Movement to Remove SM Police Chief Renaud Gains Inevitable Momentum
Santa Monica Police Chief's Future Looks Grim
June 15, 2020
With people protesting worldwide against police violence, the most liberal city in the United States will likely be experiencing major changes over the coming months. What specific direction the movement will take is unclear, but what is clear is that Santa Monica Police Chief Cynthia Renaud will not be around for the final destination. Her days at the top of local law enforcement are numbered whether it be by her choice or the city manager's.
The Observer has no special knowledge about an impending firing or resignation, nor are we necessarily endorsing that either should happen. But the sentiment is too strong following the peace rally gone wrong of May 31 that led to nine fires and more than 100 businesses damaged to varying degrees. An online petition calling for her ousting has reached nearly 60,000 signatures, as of Wednesday. There is no doubt most of those signatures come from non-residents, so the petition's ability to be meaningful is limited. But people who definitely are Santa Monica residents wrote to the council this week in preparation for its vote on an independent investigation of the city's darkest day since the 2013 shooting spree.
"Even before the events of May 31st, her department's responsiveness to the community has been abysmal," wrote resident Murray Greenberg. He called the day of looting "the proverbial straw that broke the camel's back" and further wrote, "seeing our beloved city being looted while police watched (in some cases less than 100 feet away) with cars circling around the blocks to pick up more free goods was disgusting and disheartening."
Several other residents demanding Renaud's removal wrote what appeared to be a variation of a form letter since the wording was similar. But it was not all bad. Santa Monican Richard Gould wrote that he thanked Renaud for "staying calm and keeping the officers calm during recent riots." He added, "Property damage did happen, that is bad. But thanks to our police chief, there was not murder of civilians from the police."
To be clear, he gave her kudos because nobody in her department murdered anybody. That's not exactly the highest compliment, but Renaud should take what she can get. She has also publicly defended herself and her department, but said she welcomes a review of the day. In a June 5 blog post on the City's website, Renaud wrote,"Broken windows can be replaced and buildings can be repaired, but the lives of Santa Monicans, peaceful protestors, my officers, and even the looters, would have been impossible to restore if lost that day."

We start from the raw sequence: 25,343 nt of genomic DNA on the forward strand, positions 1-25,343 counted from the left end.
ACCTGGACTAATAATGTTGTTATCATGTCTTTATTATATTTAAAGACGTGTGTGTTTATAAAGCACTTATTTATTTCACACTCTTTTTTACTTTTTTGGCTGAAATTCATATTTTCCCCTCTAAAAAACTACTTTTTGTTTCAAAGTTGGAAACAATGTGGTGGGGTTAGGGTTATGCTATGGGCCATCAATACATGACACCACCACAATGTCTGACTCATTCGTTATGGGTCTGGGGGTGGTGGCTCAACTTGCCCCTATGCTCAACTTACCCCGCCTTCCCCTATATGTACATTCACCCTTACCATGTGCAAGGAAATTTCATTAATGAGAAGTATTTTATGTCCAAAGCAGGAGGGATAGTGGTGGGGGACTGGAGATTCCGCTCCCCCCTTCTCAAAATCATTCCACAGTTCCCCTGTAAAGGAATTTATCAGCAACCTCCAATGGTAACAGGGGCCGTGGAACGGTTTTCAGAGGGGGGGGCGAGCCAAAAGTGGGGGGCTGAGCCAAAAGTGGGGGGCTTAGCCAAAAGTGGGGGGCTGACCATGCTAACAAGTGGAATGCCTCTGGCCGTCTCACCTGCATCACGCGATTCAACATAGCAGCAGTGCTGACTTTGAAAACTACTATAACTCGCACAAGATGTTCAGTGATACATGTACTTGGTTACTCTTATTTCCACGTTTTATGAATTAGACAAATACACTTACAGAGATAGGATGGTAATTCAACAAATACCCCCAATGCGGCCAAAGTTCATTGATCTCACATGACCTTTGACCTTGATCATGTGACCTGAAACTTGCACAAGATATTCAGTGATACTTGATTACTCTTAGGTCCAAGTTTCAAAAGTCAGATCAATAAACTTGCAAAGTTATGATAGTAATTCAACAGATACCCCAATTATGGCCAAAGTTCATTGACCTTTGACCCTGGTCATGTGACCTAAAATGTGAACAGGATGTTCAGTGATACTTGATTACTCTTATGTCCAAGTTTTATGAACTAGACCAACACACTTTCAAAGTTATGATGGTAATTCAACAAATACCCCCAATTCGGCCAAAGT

The council voted 6-0 Tuesday night to open an independent investigation by an organization that does such inquiries. Councilmember Sue Himmelrich, who initially called for the investigation, said after the meeting that "it's important that the City conduct a factual analysis by independent professionals with expertise about the subject matter under investigation; the information gathered from this work will be an effective tool to help us all do better in the future."
But others are demanding much more than a "help us all do better" for the City. They want radical change, even the most radical of them all-police department defunding.
"I am calling for the complete dismantling or defunding of the Santa Monica Police Department," said a phone caller to the teleconferenced council meeting. "If you don't address this and defund the police, you are complicit with the brutality in our community against black people. Are you an ally or a racist? Those are your two options."
Referring to the severe financial cuts touching nearly every aspect of the local government while City management has recommended an increase to the police department's budget, the caller said, "You leave our community out in the cold while you fund a bunch of racists on a power trip. What on Earth are you thinking right now? Black lives matter. Get that through your head and defund the police to fund our community. You work for us. You are all going to be replaced if you continue with this pathetic [expletive]."
The council asked City staff to present a plan at the final budget meeting on June 29 to move some police department-designated money to other municipal programs. It also voted to sign the Obama Pledge for police reform and for community leaders to create a Black Agenda that a City press release said would "address issues of systemic racism in Santa Monica."
Also at the meeting, the council took the first step toward putting a tax measure on the November ballot to help the City with its massive budget issues. It would raise the rate on real estate sales over $5 million from .3 percent to .6 percent. City officials said it could likely raise up to $3 million in a good economy, but just half that if Covid-19 is still running wild. Councilmember Gleam Davis said she would like City staff to explore how to generate more money via a tax.
"While any money is welcome money, $3 million is not going to go a long way toward solving a lot of the issues we're facing," Davis said. "And those issues only seem to be compounding on a daily basis."